(3) Where an inspector has seized items under paragraph (1) for use in evidence in court proceedings and—

(a)it is subsequently decided—

(i)that no court proceedings are to be brought; or

(ii)that those items are no longer needed as evidence in court proceedings; or

(b)the court proceedings are completed and no order in relation to those items has been made by the court,

an inspector must return the items as soon as is reasonably practicable.

Enforcement notices

38.—(1) An enforcement notice is a notice in writing—

(a)requiring a person to take specified steps to remedy a contravention of the EU Regulation or these Regulations;

(b)requiring a person to reduce the rate of operation to such extent as is specified in the notice until that person has taken specified steps to remedy a contravention of the EU Regulation or these Regulations; or

(c)prohibiting a person from carrying on an activity, process or operation, or using facilities or equipment, specified in the notice until that person has taken specified steps to remedy a contravention of the EU Regulation or these Regulations.

(2) An inspector who is of the opinion that a person has contravened or is contravening the EU Regulation or these Regulations may serve on that person an enforcement notice.

(3) An enforcement notice must—

(a)state that the inspector is of that opinion;

(b)state the date and time of service of the notice;

(c)identify the recipient of the notice;

(d)specify the matters constituting the contravention;

(e)specify the steps that must be taken to remedy the contravention;

(f)specify the period within which those steps must be taken; and

(g)give details of the right of appeal against the notice.

(4) A person on whom an enforcement notice is served must comply with it at that person’s own expense.

(5) If an enforcement notice is not complied with, the inspector may arrange for it to be complied with at the expense of the person on whom it was served.

(6) An inspector must serve a completion notice if, after service of the enforcement notice, the inspector is satisfied that the person has taken the steps specified in the notice to remedy the contravention.

(7) In the event of an inspector not being satisfied as provided for in paragraph (6), the inspector may, by notice in writing, refuse to serve a completion notice and the notice must—

(a)give reasons for the refusal; and

(b)give details for the right of appeal against the decision.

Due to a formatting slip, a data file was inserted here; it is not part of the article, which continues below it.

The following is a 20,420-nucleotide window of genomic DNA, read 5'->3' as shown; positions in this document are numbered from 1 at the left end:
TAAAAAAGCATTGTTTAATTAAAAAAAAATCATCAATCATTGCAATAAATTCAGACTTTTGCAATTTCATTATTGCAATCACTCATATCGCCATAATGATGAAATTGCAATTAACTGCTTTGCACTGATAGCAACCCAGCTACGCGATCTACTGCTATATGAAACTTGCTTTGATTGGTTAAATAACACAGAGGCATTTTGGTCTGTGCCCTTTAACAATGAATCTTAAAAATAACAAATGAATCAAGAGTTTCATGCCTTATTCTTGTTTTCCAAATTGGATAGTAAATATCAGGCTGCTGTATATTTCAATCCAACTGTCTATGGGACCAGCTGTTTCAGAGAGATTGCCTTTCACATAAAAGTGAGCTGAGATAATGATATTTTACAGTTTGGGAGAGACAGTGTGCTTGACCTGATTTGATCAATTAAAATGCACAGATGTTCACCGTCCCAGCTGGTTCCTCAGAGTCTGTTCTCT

(8) An enforcement notice ceases to have effect on the issue of a completion notice.

(9) An inspector may at any time withdraw or vary an enforcement notice in writing.

Appeals against enforcement notices

39.—(1) A person who is aggrieved by—

(a)a decision of an inspector to serve an enforcement notice; or

(b)a decision of an inspector to refuse to issue a completion notice,

may appeal against it.

(2) The right of appeal is to the First-tier Tribunal.

(3) An enforcement notice is not suspended pending an appeal unless the First-tier Tribunal orders otherwise.

(4) On appeal the First-tier Tribunal may either cancel or confirm the enforcement notice, with or without modification, or make such order as it thinks fit as regards refusal to serve a completion notice.

Power of local authority to prosecute

40.  A local authority may prosecute any offence under these Regulations.

Time limit for prosecutions

41.—(1) Notwithstanding section 127(1) of the Magistrates’ Courts Act 1980(1), a magistrates’ court may try any information relating to an offence under these Regulations if the information is laid—

(a)before the end of the period of three years beginning with the date of the commission of the offence; and

(b)before the end of the period of six months beginning with the date on which evidence which the prosecutor thinks is sufficient to justify the proceedings comes to the prosecutor’s knowledge.

(2) For the purposes of paragraph (1)(b)—

(a)a certificate signed by or on behalf of the prosecutor and stating the date on which such evidence came to the prosecutor’s knowledge is conclusive evidence of that fact; and

(b)a certificate stating that matter and purporting to be so signed is treated as so signed unless the contrary is proved.